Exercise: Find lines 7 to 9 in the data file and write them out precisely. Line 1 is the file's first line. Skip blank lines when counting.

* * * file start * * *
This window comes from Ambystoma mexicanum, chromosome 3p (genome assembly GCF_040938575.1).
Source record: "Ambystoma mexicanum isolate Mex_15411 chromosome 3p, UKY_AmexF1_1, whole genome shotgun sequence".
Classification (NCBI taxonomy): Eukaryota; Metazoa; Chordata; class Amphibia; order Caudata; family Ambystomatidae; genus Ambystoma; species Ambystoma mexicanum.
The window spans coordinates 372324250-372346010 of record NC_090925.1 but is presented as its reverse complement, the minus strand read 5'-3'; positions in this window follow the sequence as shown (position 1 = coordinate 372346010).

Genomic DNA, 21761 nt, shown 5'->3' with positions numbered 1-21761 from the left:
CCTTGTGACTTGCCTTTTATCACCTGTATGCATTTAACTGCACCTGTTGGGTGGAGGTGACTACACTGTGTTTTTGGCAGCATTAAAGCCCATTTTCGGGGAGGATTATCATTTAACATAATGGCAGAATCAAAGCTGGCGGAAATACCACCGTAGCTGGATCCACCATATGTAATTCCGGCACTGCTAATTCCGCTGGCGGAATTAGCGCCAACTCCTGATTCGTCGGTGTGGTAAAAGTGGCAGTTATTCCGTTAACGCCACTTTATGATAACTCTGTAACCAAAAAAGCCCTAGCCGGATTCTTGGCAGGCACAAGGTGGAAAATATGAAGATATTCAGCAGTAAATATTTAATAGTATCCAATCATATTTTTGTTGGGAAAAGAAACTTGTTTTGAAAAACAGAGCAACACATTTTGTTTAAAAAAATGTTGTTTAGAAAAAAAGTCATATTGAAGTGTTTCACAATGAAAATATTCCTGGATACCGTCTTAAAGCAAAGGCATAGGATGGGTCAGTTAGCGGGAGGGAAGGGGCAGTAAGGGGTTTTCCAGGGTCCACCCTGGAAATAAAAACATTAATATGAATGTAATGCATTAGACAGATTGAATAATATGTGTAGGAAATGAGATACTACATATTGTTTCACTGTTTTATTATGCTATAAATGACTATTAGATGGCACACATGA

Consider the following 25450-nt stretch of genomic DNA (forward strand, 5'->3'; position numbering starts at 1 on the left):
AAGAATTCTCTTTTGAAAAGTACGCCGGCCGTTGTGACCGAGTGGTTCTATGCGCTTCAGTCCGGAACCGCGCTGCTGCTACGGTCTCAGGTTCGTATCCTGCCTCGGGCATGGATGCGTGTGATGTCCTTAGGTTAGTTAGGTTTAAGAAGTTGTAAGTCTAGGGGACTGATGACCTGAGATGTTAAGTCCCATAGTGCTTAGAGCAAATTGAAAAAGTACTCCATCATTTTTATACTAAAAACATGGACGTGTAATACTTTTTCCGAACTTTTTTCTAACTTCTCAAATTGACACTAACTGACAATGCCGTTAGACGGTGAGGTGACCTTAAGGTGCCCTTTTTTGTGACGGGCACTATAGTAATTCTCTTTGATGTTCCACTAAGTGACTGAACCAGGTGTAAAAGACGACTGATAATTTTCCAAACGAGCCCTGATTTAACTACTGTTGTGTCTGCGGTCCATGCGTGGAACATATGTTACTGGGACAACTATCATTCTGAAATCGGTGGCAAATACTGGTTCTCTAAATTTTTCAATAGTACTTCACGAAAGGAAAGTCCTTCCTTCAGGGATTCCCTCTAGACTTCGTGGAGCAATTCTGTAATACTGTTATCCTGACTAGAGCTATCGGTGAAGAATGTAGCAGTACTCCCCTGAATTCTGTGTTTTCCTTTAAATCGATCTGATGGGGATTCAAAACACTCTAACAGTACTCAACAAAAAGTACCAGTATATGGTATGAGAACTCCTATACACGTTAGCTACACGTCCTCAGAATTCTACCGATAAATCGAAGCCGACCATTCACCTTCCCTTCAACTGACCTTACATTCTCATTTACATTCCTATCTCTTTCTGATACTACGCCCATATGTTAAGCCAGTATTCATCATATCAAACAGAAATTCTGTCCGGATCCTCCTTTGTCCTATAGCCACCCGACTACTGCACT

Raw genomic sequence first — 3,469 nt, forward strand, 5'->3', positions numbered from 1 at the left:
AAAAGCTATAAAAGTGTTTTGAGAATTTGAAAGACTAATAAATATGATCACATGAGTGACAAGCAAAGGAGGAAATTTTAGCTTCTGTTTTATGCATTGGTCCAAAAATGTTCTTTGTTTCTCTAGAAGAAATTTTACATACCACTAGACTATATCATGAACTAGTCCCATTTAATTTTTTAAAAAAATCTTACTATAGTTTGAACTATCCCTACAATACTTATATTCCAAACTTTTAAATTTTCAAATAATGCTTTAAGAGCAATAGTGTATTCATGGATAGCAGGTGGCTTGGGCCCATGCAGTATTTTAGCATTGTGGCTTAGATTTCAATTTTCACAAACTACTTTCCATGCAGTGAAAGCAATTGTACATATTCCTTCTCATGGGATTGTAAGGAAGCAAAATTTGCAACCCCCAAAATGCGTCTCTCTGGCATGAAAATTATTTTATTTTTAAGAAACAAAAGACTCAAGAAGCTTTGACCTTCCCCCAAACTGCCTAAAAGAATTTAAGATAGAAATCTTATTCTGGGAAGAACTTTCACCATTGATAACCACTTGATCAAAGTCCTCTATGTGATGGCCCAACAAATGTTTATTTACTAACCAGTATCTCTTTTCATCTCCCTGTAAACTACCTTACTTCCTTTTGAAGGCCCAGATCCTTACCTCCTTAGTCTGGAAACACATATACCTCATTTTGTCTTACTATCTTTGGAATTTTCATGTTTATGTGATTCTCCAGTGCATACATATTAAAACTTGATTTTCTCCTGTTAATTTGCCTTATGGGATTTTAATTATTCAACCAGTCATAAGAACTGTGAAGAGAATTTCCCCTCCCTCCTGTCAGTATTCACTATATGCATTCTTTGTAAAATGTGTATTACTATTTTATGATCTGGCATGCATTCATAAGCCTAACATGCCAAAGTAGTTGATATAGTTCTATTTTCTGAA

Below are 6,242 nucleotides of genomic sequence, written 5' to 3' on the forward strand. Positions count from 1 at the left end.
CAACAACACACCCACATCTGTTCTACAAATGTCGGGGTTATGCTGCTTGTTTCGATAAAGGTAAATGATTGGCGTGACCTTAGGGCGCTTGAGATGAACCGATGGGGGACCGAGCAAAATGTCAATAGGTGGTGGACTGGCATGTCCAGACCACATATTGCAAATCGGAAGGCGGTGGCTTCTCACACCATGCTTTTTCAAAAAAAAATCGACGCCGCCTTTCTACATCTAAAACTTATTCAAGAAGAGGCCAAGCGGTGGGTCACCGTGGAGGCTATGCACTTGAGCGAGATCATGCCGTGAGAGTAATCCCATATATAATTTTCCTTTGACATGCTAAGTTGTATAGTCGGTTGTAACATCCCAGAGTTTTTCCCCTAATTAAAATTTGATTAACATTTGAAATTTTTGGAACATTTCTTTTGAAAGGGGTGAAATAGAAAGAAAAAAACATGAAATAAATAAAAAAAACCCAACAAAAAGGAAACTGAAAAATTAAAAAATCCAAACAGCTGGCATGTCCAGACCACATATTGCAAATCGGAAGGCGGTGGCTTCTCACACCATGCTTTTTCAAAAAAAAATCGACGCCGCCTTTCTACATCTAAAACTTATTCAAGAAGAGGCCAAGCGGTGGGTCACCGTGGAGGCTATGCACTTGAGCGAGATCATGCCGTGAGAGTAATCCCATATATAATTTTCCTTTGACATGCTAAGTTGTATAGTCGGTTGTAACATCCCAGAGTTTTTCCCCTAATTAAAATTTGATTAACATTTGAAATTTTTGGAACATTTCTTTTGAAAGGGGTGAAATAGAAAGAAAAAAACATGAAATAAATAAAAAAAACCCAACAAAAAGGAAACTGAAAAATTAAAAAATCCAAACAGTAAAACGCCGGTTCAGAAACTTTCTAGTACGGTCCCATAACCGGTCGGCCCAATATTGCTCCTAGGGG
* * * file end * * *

Consider the following 25450-nt stretch of genomic DNA (forward strand, 5'->3'; position numbering starts at 1 on the left):
AAGAATTCTCTTTTGAAAAGTACGCCGGCCGTTGTGACCGAGTGGTTCTATGCGCTTCAGTCCGGAACCGCGCTGCTGCTACGGTCTCAGGTTCGTATCCTGCCTCGGGCATGGATGCGTGTGATGTCCTTAGGTTAGTTAGGTTTAAGAAGTTGTAAGTCTAGGGGACTGATGACCTGAGATGTTAAGTCCCATAGTGCTTAGAGCAAATTGAAAAAGTACTCCATCATTTTTATACTAAAAACATGGACGTGTAATACTTTTTCCGAACTTTTTTCTAACTTCTCAAATTGACACTAACTGACAATGCCGTTAGACGGTGAGGTGACCTTAAGGTGCCCTTTTTTGTGACGGGCACTATAGTAATTCTCTTTGATGTTCCACTAAGTGACTGAACCAGGTGTAAAAGACGACTGATAATTTTCCAAACGAGCCCTGATTTAACTACTGTTGTGTCTGCGGTCCATGCGTGGAACATATGTTACTGGGACAACTATCATTCTGAAATCGGTGGCAAATACTGGTTCTCTAAATTTTTCAATAGTACTTCACGAAAGGAAAGTCCTTCCTTCAGGGATTCCCTCTAGACTTCGTGGAGCAATTCTGTAATACTGTTATCCTGACTAGAGCTATCGGTGAAGAATGTAGCAGTACTCCCCTGAATTCTGTGTTTTCCTTTAAATCGATCTGATGGGGATTCAAAACACTCTAACAGTACTCAACAAAAAGTACCAGTATATGGTATGAGAACTCCTATACACGTTAGCTACACGTCCTCAGAATTCTACCGATAAATCGAAGCCGACCATTCACCTTCCCTTCAACTGACCTTACATTCTCATTTACATTCCTATCTCTTTCTGATACTACGCCCATATGTTAAGCCAGTATTCATCATATCAAACAGAAATTCTGTCCGGATCCTCCTTTGTCCTATAGCCACCCGACTACTGCACT

Raw genomic sequence first — 3,469 nt, forward strand, 5'->3', positions numbered from 1 at the left: